The Ontonagon County Historical Society
The Ontonagon Lighthouse
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Lighthouse Tours are available May through September, Monday - Saturday at 11:00 a.m., 1:30 p.m., and 3:30 p.m., originating at the Ontonagon County Historical Society Museum at 422 River Street. Tours are also available on Sundays at 11:00 a.m. and 1:30 p.m.
In October 1975, the Ontonagon Lighthouse
was placed on the National Register of Historic Places.
In December 2000, President Clinton
signed the bill giving the lighthouse to the Ontonagon County Historical Society.
In August 2003, the Ontonagon County Historical Society received ownership of the Lighthouse.
The U.S. Department of Commerce, Lighthouse Service, acquired the land for the lighthouse in 1847. The money for construction was appropriated in 1850 and the first structure was built in 1851-1852. By 1866, the original wood structure was replaced with the existing building, a simple one and one half story, rectangular, cream brick building with a square light tower at the North end. The extremely high basement was built to protect the living areas from flooding.
The light tower is three stories high, or 39 feet from the water to the focal plane, and is surmounted by an iron decagonal beacon house, which housed the fifth order Fresnel lens and light. Around the beacon house is a square, iron gallery consisting of a platform and rail.
In 1890 the 18 foot square, one story brick kitchen of similar construction was added to the south end of the house. In 1901-1902 the oil storage house was built.
In April 1963, use of the lighthouse was discontinued after an automatic foghorn was installed in the West Pier Light, and a battery powered light was installed at the end of the East Pier. The lighthouse was officially decommissioned on January 1, 1964. Arnold Huuki, the last lightkeeper, was given a lifetime lease on the building. The light and 5th order Fresnel lens were removed and are now at the Ontonagon County Historical Society Museum.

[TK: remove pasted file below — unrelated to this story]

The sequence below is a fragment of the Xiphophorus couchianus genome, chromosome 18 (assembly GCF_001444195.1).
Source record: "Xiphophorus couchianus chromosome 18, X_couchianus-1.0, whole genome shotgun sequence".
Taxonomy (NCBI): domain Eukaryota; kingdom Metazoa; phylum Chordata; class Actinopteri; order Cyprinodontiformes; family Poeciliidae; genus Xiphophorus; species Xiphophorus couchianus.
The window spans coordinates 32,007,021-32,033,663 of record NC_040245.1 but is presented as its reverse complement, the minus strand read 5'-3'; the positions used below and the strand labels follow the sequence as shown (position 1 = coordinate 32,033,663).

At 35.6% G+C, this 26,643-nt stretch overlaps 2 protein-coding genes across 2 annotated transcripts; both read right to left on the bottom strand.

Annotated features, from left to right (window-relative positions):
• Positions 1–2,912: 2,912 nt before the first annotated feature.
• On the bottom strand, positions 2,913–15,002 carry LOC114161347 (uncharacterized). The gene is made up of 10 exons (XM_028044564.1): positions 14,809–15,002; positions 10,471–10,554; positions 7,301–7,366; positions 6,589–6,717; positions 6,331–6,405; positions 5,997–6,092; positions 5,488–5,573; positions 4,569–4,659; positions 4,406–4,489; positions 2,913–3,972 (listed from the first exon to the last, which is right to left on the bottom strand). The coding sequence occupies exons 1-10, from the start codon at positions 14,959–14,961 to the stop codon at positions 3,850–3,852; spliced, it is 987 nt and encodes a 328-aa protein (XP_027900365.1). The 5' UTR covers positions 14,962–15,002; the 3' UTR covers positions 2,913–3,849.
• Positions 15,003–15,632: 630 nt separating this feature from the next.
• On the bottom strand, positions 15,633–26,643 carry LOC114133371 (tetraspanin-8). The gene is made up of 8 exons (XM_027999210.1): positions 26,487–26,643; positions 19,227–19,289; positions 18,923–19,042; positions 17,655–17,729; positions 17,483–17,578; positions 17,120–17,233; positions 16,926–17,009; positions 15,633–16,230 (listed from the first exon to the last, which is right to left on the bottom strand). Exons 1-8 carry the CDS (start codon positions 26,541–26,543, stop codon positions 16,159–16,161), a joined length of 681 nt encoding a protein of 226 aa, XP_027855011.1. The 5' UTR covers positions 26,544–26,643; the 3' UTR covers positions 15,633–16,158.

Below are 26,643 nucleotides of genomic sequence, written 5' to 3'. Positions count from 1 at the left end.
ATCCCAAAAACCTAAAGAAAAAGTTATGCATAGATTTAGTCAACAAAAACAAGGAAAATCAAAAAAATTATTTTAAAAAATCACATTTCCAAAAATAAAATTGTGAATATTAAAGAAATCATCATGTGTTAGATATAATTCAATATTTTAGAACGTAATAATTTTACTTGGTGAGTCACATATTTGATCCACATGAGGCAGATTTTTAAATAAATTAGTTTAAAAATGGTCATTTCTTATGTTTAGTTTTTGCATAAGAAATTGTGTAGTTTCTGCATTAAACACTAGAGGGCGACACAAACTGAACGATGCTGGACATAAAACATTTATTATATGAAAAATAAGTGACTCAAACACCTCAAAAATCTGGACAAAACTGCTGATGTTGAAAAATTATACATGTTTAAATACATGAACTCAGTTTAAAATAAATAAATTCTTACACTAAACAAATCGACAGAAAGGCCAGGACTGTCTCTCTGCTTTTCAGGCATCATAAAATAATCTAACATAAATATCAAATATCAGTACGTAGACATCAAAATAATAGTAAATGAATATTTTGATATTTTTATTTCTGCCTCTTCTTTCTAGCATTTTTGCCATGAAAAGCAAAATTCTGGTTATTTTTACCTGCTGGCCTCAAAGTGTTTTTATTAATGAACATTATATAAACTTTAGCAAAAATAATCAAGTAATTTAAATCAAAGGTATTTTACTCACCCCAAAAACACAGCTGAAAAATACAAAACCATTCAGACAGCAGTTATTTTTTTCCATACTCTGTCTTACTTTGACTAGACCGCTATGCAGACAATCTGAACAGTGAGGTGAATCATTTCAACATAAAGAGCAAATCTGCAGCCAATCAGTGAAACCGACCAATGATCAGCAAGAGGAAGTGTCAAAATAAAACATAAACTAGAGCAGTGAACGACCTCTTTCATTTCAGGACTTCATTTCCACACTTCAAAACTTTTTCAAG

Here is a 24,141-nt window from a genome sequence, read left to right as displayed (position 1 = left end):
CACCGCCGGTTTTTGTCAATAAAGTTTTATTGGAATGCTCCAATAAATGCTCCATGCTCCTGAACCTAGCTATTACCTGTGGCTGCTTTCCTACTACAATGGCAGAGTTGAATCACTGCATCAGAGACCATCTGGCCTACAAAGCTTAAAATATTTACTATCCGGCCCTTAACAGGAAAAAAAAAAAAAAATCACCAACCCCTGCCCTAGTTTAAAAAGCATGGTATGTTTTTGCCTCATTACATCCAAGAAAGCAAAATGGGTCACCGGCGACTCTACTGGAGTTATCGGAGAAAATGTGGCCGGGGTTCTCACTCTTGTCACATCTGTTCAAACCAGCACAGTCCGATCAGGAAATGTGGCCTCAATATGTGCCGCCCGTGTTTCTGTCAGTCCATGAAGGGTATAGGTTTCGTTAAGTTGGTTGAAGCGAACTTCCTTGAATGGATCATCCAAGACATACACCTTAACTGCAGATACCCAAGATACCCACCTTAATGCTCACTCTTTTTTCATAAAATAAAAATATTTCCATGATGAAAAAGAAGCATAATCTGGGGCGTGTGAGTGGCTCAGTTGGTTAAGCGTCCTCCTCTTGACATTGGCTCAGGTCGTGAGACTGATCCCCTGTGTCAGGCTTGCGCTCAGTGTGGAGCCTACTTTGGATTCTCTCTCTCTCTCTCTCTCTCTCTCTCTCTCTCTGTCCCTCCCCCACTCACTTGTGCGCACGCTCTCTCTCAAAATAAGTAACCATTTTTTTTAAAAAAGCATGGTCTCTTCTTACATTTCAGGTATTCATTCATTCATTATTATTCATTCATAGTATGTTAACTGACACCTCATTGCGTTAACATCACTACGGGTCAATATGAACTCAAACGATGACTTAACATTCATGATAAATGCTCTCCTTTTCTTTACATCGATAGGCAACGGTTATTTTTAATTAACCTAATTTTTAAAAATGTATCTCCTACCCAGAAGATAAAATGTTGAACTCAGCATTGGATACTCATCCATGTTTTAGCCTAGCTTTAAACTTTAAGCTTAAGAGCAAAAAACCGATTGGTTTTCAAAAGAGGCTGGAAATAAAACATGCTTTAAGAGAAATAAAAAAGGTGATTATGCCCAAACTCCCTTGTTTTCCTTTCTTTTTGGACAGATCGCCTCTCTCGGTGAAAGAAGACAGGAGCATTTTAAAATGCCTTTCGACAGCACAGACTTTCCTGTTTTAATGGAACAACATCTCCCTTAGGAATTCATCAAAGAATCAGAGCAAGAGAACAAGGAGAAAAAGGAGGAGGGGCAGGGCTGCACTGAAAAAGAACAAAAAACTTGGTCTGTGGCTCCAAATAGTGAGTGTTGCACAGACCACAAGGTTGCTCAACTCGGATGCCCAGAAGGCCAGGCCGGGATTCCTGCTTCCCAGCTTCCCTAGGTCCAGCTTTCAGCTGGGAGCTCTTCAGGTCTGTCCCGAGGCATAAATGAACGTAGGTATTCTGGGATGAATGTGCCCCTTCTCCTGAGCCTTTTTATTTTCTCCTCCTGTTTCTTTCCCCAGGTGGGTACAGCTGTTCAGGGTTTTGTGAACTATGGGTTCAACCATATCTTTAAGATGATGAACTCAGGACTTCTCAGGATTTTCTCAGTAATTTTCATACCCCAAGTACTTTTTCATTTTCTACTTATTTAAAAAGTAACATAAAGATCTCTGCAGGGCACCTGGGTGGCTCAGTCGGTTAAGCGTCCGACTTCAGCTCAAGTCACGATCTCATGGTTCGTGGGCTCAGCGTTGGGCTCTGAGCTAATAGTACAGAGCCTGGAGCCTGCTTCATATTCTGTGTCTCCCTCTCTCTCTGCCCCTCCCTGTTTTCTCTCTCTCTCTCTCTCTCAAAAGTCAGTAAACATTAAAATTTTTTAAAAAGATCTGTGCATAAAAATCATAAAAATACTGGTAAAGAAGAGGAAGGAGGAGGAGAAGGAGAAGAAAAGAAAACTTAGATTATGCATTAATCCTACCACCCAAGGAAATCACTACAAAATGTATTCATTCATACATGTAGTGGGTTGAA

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In the 1840ís there were very few ships
plying the waters of Lake Superior, the greatest of Americaís inland seas, and
the vast mineral and timber resources of the region were only now being identified.
In Michiganís Upper Peninsula, the float copper in the Keweenaw Peninsula area
as well as the great iron ore deposits of the Marquette range were only starting
to be developed.
By 1850, the first of the Soo Locks
was being planned, and indeed was completed in 1855, which opened the resources
of the Lake Superior basin to the world. A whole new era of great lakes navigation
was dawning. In those earlier days of navigation on Lake Superior, ships were
still guided by stars and landmarks. Radio beacons and radar were a century
in the future. The United States Lighthouse Service, which had established lighthouses
along Americaís seacoasts and in the lower lakes, was even now preparing to
establish light stations along the American coast of the greatest of the Great
Lakes to guide ships which would bring development to the lakes country and
Americaís northern frontier.
Americaís first mineral rush began in
earnest with the opening of the Copper District in Michiganís Upper Peninsula
to the prospectors and mining developers following the Treaty of 1842 with the
Ojibwe nation. Suddenly there was a great need for navigational aids. Among
the first five lighthouses established on Lake Superior was the one at the mouth
of the Ontonagon River, the largest river that flows into Lake Superior from
the south shore. In 1851, a wooden lighthouse was constructed on the west side
of the riverís mouth to guide ships to the port from which copper was being
shipped from the mines upriver. In 1857, the Winslow Lewis light was replaced
with a 5th order Fresnel lens, the latest thing in lighting technology.
At that time, there was a sand bar across
the riverís mouth, so only smaller craft could enter the bowl-shaped harbor
(the name Ontonagon is a corrupted Ojibwe word that infers a bowl or bowl shape).
With the opening of the first Soo Lock in 1855, shipping volume increased dramatically.
Permanent breakwaters were constructed at Ontonagon, the sandbar was dredged
out, and Ontonagon became the busiest port on Lake Superior.
A new lighthouse was planned during
the Civil War, but the actual construction didnít take place until 1866 when
a yellow brick structure in the "schoolhouse design" replaced the